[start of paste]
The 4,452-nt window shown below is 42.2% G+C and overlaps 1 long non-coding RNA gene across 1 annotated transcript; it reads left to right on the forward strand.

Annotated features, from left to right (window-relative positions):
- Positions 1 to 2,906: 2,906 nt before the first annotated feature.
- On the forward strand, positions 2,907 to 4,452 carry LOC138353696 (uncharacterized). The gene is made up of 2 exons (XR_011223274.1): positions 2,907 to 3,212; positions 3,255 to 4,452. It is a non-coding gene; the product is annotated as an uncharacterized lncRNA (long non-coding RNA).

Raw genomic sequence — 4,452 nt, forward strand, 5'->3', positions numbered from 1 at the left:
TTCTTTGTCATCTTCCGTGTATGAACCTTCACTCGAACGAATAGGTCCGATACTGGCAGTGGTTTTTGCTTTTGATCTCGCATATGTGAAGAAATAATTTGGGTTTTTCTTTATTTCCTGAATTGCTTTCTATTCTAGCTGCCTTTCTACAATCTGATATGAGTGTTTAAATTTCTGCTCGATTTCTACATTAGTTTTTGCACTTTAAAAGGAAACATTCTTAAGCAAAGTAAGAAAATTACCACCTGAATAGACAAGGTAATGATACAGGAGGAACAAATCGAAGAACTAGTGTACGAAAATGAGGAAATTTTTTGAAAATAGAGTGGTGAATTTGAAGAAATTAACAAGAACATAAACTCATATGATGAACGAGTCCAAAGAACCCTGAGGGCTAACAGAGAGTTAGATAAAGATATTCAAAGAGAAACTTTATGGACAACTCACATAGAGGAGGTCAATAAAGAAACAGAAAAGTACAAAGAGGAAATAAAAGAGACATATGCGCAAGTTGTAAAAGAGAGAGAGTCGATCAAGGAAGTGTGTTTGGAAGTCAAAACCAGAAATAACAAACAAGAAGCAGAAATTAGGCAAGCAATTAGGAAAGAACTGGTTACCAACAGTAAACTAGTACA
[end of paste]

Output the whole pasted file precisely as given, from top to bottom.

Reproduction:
The 4,452-nt window shown below is 42.2% G+C and overlaps 1 long non-coding RNA gene across 1 annotated transcript; it reads left to right on the forward strand.

Annotated features, from left to right (window-relative positions):
- Positions 1 to 2,906: 2,906 nt before the first annotated feature.
- On the forward strand, positions 2,907 to 4,452 carry LOC138353696 (uncharacterized). The gene is made up of 2 exons (XR_011223274.1): positions 2,907 to 3,212; positions 3,255 to 4,452. It is a non-coding gene; the product is annotated as an uncharacterized lncRNA (long non-coding RNA).

Raw genomic sequence — 4,452 nt, forward strand, 5'->3', positions numbered from 1 at the left:
TTCTTTGTCATCTTCCGTGTATGAACCTTCACTCGAACGAATAGGTCCGATACTGGCAGTGGTTTTTGCTTTTGATCTCGCATATGTGAAGAAATAATTTGGGTTTTTCTTTATTTCCTGAATTGCTTTCTATTCTAGCTGCCTTTCTACAATCTGATATGAGTGTTTAAATTTCTGCTCGATTTCTACATTAGTTTTTGCACTTTAAAAGGAAACATTCTTAAGCAAAGTAAGAAAATTACCACCTGAATAGACAAGGTAATGATACAGGAGGAACAAATCGAAGAACTAGTGTACGAAAATGAGGAAATTTTTTGAAAATAGAGTGGTGAATTTGAAGAAATTAACAAGAACATAAACTCATATGATGAACGAGTCCAAAGAACCCTGAGGGCTAACAGAGAGTTAGATAAAGATATTCAAAGAGAAACTTTATGGACAACTCACATAGAGGAGGTCAATAAAGAAACAGAAAAGTACAAAGAGGAAATAAAAGAGACATATGCGCAAGTTGTAAAAGAGAGAGAGTCGATCAAGGAAGTGTGTTTGGAAGTCAAAACCAGAAATAACAAACAAGAAGCAGAAATTAGGCAAGCAATTAGGAAAGAACTGGTTACCAACAGTAAACTAGTACA